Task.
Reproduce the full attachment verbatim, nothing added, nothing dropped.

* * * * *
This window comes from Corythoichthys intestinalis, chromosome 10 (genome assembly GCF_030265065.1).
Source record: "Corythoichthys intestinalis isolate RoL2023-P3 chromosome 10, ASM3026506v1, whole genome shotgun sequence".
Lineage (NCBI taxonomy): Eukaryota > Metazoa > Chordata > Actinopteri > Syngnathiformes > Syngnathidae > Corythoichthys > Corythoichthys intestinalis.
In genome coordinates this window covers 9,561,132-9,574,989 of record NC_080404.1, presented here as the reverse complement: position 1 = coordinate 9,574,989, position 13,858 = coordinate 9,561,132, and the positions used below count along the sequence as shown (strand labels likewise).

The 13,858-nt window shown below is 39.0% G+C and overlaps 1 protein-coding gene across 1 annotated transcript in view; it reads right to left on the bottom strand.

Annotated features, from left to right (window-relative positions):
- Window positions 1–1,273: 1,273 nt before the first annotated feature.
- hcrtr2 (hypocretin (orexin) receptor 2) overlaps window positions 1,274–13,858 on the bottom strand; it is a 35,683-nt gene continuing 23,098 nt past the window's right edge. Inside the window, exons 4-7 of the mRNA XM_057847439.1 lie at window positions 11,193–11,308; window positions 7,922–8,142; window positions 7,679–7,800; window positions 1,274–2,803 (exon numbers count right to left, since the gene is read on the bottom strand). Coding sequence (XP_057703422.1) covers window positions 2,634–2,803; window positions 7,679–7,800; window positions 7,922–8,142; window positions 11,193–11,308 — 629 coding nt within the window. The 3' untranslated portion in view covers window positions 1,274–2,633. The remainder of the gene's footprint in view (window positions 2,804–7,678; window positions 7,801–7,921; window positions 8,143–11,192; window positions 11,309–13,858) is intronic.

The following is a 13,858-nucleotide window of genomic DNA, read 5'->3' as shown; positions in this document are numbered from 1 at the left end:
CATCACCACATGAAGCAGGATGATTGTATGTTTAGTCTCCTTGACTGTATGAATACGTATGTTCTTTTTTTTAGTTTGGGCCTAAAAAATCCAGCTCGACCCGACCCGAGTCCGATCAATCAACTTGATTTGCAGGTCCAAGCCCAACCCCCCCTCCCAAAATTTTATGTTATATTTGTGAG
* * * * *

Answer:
This window comes from Corythoichthys intestinalis, chromosome 10 (genome assembly GCF_030265065.1).
Source record: "Corythoichthys intestinalis isolate RoL2023-P3 chromosome 10, ASM3026506v1, whole genome shotgun sequence".
Lineage (NCBI taxonomy): Eukaryota > Metazoa > Chordata > Actinopteri > Syngnathiformes > Syngnathidae > Corythoichthys > Corythoichthys intestinalis.
In genome coordinates this window covers 9,561,132-9,574,989 of record NC_080404.1, presented here as the reverse complement: position 1 = coordinate 9,574,989, position 13,858 = coordinate 9,561,132, and the positions used below count along the sequence as shown (strand labels likewise).

The 13,858-nt window shown below is 39.0% G+C and overlaps 1 protein-coding gene across 1 annotated transcript in view; it reads right to left on the bottom strand.

Annotated features, from left to right (window-relative positions):
- Window positions 1–1,273: 1,273 nt before the first annotated feature.
- hcrtr2 (hypocretin (orexin) receptor 2) overlaps window positions 1,274–13,858 on the bottom strand; it is a 35,683-nt gene continuing 23,098 nt past the window's right edge. Inside the window, exons 4-7 of the mRNA XM_057847439.1 lie at window positions 11,193–11,308; window positions 7,922–8,142; window positions 7,679–7,800; window positions 1,274–2,803 (exon numbers count right to left, since the gene is read on the bottom strand). Coding sequence (XP_057703422.1) covers window positions 2,634–2,803; window positions 7,679–7,800; window positions 7,922–8,142; window positions 11,193–11,308 — 629 coding nt within the window. The 3' untranslated portion in view covers window positions 1,274–2,633. The remainder of the gene's footprint in view (window positions 2,804–7,678; window positions 7,801–7,921; window positions 8,143–11,192; window positions 11,309–13,858) is intronic.

The following is a 13,858-nucleotide window of genomic DNA, read 5'->3' as shown; positions in this document are numbered from 1 at the left end:
CATCACCACATGAAGCAGGATGATTGTATGTTTAGTCTCCTTGACTGTATGAATACGTATGTTCTTTTTTTTAGTTTGGGCCTAAAAAATCCAGCTCGACCCGACCCGAGTCCGATCAATCAACTTGATTTGCAGGTCCAAGCCCAACCCCCCCTCCCAAAATTTTATGTTATATTTGTGAG